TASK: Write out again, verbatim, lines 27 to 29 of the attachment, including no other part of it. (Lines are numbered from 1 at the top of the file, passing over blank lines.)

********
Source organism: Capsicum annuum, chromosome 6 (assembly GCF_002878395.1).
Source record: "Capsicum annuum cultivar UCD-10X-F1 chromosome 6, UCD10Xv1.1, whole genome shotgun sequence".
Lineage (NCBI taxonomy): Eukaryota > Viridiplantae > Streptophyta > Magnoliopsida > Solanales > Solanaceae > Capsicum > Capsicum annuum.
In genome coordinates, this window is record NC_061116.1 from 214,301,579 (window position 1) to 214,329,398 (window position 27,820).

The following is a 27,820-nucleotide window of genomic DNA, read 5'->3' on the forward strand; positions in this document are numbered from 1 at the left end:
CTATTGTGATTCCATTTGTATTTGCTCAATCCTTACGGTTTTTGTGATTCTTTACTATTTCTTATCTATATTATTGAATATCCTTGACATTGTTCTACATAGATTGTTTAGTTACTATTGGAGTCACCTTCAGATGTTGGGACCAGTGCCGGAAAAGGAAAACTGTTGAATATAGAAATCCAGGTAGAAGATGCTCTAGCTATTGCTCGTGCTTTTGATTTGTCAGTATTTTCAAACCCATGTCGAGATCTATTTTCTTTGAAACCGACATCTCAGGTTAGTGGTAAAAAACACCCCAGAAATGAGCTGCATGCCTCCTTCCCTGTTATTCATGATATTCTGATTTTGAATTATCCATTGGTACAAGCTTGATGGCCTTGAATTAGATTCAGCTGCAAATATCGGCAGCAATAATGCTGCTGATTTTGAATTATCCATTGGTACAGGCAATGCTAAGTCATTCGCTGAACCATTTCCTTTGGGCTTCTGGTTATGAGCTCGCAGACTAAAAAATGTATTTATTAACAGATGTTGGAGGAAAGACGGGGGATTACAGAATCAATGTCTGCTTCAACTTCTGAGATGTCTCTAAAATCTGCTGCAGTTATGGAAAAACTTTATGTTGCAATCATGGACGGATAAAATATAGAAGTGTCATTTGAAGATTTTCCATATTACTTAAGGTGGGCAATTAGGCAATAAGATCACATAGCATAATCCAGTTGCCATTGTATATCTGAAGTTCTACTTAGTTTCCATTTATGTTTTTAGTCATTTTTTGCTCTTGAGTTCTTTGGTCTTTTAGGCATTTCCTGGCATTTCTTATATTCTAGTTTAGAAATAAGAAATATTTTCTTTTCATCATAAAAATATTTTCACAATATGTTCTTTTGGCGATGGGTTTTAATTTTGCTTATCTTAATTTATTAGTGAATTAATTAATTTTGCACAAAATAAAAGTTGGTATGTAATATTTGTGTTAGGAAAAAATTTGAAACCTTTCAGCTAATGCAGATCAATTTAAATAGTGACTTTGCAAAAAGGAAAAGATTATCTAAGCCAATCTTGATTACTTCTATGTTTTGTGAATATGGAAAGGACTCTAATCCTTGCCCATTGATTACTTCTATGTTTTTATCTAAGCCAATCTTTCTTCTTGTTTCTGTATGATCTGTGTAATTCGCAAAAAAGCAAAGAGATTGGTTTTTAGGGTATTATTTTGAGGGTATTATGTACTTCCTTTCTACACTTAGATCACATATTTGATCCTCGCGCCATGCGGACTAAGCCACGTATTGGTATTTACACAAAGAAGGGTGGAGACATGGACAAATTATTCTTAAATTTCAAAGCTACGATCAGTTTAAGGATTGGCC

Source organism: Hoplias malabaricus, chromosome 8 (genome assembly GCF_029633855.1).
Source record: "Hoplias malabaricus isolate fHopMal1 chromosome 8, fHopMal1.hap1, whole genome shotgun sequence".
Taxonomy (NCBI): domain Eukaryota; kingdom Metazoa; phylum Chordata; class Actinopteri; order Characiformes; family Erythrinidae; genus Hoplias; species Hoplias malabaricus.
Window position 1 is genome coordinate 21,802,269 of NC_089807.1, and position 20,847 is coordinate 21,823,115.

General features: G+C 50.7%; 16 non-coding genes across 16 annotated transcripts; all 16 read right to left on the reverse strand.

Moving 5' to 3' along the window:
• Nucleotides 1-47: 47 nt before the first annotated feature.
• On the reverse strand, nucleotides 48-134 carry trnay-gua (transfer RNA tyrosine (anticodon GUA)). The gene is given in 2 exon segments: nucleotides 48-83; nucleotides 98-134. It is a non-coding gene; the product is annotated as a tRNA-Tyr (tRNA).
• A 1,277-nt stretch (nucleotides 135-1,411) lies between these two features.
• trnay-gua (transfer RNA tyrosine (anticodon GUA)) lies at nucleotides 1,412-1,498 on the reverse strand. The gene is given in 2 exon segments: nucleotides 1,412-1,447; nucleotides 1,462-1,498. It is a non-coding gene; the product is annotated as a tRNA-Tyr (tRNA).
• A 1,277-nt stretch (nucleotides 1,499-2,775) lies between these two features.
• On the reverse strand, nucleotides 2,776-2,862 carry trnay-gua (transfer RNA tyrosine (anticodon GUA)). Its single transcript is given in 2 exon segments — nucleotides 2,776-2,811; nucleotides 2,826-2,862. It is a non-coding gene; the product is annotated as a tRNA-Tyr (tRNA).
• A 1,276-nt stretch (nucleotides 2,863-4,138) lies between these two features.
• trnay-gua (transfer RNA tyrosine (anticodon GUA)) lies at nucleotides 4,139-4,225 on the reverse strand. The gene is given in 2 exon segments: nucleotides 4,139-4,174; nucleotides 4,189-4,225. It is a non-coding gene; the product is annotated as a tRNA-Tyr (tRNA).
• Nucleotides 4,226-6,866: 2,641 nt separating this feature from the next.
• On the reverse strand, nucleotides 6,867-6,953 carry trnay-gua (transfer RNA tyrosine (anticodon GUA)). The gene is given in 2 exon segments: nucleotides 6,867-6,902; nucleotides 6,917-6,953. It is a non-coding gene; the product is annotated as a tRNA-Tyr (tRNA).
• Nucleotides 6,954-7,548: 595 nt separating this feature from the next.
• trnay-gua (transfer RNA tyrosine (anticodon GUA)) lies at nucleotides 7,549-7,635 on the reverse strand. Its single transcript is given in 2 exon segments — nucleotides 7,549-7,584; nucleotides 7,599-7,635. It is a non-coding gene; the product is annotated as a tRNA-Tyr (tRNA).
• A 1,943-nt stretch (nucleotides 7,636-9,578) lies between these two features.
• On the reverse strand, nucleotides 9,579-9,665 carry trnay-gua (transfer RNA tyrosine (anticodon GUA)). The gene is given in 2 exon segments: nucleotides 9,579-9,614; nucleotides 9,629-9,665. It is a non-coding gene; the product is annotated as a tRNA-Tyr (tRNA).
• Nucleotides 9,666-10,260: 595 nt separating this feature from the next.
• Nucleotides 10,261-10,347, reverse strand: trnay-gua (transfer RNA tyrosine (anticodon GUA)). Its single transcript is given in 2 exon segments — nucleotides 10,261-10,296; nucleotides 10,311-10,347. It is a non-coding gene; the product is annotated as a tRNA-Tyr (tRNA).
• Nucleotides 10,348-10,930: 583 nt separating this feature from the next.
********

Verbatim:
• Nucleotides 9,666-10,260: 595 nt separating this feature from the next.
• Nucleotides 10,261-10,347, reverse strand: trnay-gua (transfer RNA tyrosine (anticodon GUA)). Its single transcript is given in 2 exon segments — nucleotides 10,261-10,296; nucleotides 10,311-10,347. It is a non-coding gene; the product is annotated as a tRNA-Tyr (tRNA).
• Nucleotides 10,348-10,930: 583 nt separating this feature from the next.